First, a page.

The New York Times has a small section every Saturday entitled“metropolitan diary.” It narrates ordinary New York City human experiences. An incident occurred before the pandemic. It took place in a Starbucks restaurant in midtown Manhattan early one morning, probably around seven, as customers were standing in line to get their coffee. There’s not a word spoken between the customers. Everyone was in his or her own world, eager to get to work or just start the day.
Suddenly, out of nowhere, a woman shouts “My kids don’t call me anymore.” There’s silence. A few minutes pass and she shouts again: “I might lose my job.” Then another woman waiting in line to place her order goes to the woman and says: “Let’s you and I sit down with our coffee. Tell me your story.” Isn’t that what so many of our black and brown brothers and sisters have been waiting to hear for centuries? “Tell us your story.”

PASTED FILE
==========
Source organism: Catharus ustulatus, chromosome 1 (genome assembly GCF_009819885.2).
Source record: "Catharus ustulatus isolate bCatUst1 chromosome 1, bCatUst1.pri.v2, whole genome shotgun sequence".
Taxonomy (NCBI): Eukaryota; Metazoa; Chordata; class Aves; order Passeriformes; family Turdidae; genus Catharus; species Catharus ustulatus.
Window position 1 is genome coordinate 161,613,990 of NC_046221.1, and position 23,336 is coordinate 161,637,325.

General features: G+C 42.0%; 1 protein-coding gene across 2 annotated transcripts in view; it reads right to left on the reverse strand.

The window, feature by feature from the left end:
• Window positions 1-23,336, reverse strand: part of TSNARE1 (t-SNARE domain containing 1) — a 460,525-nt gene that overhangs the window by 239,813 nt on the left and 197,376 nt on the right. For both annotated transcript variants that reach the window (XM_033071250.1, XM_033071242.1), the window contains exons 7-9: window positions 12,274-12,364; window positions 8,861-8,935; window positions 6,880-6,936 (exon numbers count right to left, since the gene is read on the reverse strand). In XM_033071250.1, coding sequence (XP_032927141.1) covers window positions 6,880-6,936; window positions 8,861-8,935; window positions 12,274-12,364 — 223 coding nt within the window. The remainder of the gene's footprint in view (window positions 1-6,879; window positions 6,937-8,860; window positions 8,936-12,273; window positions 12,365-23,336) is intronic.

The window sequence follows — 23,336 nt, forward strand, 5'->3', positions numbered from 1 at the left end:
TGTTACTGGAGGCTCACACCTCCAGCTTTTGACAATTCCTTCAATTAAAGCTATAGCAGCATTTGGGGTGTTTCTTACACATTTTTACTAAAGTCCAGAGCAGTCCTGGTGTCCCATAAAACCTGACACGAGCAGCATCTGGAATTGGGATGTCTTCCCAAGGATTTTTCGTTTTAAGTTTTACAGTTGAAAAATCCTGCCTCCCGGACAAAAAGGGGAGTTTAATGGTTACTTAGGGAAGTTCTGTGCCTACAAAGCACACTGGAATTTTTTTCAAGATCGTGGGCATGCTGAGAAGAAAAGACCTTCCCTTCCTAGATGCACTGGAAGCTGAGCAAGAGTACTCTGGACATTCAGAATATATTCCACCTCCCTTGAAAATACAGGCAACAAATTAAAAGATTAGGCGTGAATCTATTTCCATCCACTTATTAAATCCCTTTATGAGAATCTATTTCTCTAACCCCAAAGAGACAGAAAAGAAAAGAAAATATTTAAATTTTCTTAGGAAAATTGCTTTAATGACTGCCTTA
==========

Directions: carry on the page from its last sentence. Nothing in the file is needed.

Isn’t this at the heart of today’s unrest, even today’s violence? We need to hear the stories of people in this world who are outraged, whose story hasn’t been heard, whose story needs to be told. We’re not at a Starbucks restaurant. We’re brothers and sisters, all – “Please, brother, sister, sit down. Tell me your story.”